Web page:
I don’t consider myself a foodie. My palate isn’t nearly broad enough to be one; I’ll try anything once, from balut to cacahuetes, but I still find myself ordering the same Spicy Eggplant Lunch Special again and again for years. (Yes, I still listen to Pavement, too.) But what appeals to me about reading Jonathan Gold’s articles is the sense that these foods this man seems to find occupy some kind of otherwordly Platonic ideal, and the dish itself, for someone like me, is always going to disappoint. Of course it is. I know that going in — but in the way that some people fantasize over romance novels without necessarily identifying with the virginal maiden, I’ll swoon over an unusually potent Twitter update from THEJGOLD about a scarlet payload of ground chiles collecting at the tip of a mango popsicle, all while knowing that there is, for me, no flavor-experience as potent as the image itself. My copy of “Counter Intelligence” isn’t so much a guidebook as it is a book of sonnets — albeit creepy ones, to sausages. And when I attended the 2nd annual Gold Standard tasting event last month, my head buzzing with thoughts of texture and spice delivered from God, this became clearer to me than ever: ricotta cheese fresh enough to rip your face off (whatever that might mean) is still ricotta cheese. Virtually everything I tasted was delicious and fresh and fabulous and painfully real: to my tongue and my mind, unfortunately, ideas are delicious — but real food, real life? Meh.
Anyway, just a few days after Gold Standard, my boyfriend Matt and I were invited to our fancy author acquaintance Mark Z. Danielewski’s birthday, which was held at the high-falutin’ $$$ bar-restaurant Lucques. We’re non-drivers, and the trip from Pasadena to West Hollywood took two buses. I was anxiety-attack-level terrified — this was perhaps my first time sitting at the kind of bar that did not have a bowl of tortilla chips on it; I’m not even comfortable using cloth napkins. I was already hesitant and literally sweating, and soon as we approached the restaurant, I spotted a familiar silhouette: a blond, mustachioed Hitchcock through the window. Mr. Gold was afoot! This was beside the fact that the other thirty or so strangers at this gathering were all Very Important: Bret Easton Ellis (briefly introduced to my boyfriend but not to me!), Danny Elfman and Bridget Fonda (extremely awkward conversation about my pomeranian!), and everyone else was a “Mad Men” production-manager or God-knows-what. Within fifteen minutes of arriving, a random drunk lady asked if I knew anyone there. I motioned at Jonathan Gold and said that, well, I knew who he was. The next thing I know, she pulls a sudden “You’re from Pasadena? He’s from Pasadena!” introduction — and I was whisked into forced conversation with the man himself. I stammered about how I used to have a poster of him in my room from when he won the Pulitzer (stolen out of the LA Weekly rack display), and I Am Not A Foodie But…, and something something Ludobites chorizo milkshake, and I ran away, mortified, and had a kumquat drink in the far corner of the room. It was a blur, and he was soft-spoken, quiet, and patient. Mostly patient.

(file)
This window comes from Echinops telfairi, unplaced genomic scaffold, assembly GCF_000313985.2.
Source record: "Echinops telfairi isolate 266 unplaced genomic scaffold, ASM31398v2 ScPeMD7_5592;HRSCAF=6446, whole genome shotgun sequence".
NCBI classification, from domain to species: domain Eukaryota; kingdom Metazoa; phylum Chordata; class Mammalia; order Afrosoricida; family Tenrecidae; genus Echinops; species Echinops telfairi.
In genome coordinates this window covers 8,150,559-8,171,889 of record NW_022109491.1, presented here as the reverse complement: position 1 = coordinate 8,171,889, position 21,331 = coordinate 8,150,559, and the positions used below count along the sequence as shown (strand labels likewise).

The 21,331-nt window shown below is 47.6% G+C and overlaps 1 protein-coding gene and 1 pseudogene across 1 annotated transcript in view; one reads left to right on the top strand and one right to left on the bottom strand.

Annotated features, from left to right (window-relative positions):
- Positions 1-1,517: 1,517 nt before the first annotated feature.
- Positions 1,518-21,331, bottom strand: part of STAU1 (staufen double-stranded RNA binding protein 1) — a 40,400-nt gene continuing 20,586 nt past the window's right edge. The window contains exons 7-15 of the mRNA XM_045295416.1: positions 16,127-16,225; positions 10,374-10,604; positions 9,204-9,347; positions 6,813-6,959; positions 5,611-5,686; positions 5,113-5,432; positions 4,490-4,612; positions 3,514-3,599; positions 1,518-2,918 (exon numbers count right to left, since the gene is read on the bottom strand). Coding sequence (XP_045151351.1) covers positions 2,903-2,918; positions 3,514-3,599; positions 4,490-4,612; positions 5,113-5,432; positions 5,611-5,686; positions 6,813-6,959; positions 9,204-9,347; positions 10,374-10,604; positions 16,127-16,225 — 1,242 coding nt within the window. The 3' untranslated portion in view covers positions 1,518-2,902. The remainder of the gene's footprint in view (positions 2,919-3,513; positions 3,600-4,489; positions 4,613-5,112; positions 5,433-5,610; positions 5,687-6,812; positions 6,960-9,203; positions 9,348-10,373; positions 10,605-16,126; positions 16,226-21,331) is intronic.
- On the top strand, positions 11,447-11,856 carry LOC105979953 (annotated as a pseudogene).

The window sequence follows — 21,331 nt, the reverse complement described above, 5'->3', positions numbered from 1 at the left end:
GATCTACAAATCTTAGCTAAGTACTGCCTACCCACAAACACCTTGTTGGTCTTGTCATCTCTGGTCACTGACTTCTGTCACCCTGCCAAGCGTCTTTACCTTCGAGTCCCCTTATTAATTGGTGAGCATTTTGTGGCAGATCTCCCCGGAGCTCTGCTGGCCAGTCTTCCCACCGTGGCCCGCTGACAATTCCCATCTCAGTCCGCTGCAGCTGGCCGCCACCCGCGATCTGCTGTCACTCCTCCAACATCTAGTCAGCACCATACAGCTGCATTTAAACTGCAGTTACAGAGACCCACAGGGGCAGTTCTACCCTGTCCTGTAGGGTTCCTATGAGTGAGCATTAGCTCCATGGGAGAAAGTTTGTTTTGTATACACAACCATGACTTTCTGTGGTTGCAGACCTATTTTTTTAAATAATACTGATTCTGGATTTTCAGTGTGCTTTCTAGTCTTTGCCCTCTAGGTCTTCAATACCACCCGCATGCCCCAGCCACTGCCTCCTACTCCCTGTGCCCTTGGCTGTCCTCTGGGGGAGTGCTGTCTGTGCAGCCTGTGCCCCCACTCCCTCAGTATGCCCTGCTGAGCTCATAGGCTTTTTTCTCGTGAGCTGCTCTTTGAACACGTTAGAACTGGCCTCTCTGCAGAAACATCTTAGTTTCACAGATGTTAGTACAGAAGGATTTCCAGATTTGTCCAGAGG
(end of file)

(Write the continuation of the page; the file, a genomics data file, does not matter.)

As the rest of the night wore on — me keeping my distance from Mr. Gold — I couldn’t help but think of why I felt the need to stress that whole “I am not a foodie” shpiel. Why was I proud of this? Did I think this was important? Did I really think it seemed more notable or flattering or “pure” that I was a fan of his prose in some kind of self-contained way? I quickly came to realize two things. One: I should be honest, but I don’t need to try to flatter a Pulitzer Prize winner; and Two: Duh. He knows this. Jonathan Gold f-ing knows that he’s a writer’s writer, an ex-copy-editor, ex-music-reviewer, luscious-textual-fantasy-crossover-superstar. He gets it. That’s why he does what he does how he does it. And I don’t need to love pork belly to get it. And maybe it’s more interesting if I don’t.
Later, at the end of the night, I mentioned to Mark the important birthday man that we were planning on taking the bus home to Pasadena. I have no idea why this surprised me, but he said, “Pasadena? Oooh, WAIT!” — and, as I chased him down, howling “NOOOOOOOO,” he ran outside precisely in time to catch Jonathan Gold and his amazing [former longtime LA Weekly editor-in-chief] wife Laurie Ochoa getting their car from the valet. And he insisted that they take us home. I didn’t even catch their reaction, but the next think I know, Mr. Gold opens the door to their little white car and says, very calmly, “Hop in.” And and and and, again, a blur! I could only reel at the thought of what series of events could have possibly led to this situation, me and my boyfriend sitting in the back of the Gold-Ochoa-mobile. I asked why they chose to live in Pasadena, expecting a very dramatic explanation about its proximity to the most authentic noodle huts of the San Gabriel Valley, but the answer was a lot more practical: They got a good deal on a house. Mr. Gold recommended plenty of nice, scenic Pasadena locations to check out — strange mortuaries, gardens, statues, historic estates, exactly zero restaurants — and his lovely and insanely nice wife kept politely laughing at my obviously terror-filled attempts at jokes, and the conversation was awkward, and the silence was awkward, and the car was very, very clean. I kept talking and talking the entire time and I may have said some weird shit (“That giant fake Oscar statue is totally wrapped in a condom!” “The city of Alhambra is ashamed of its Chinese residents!”, etc., for 20 minutes), and Matt kept trying to steer the conversation to food, and I embarrassed myself more than I ever thought possible, and it was totally awesome.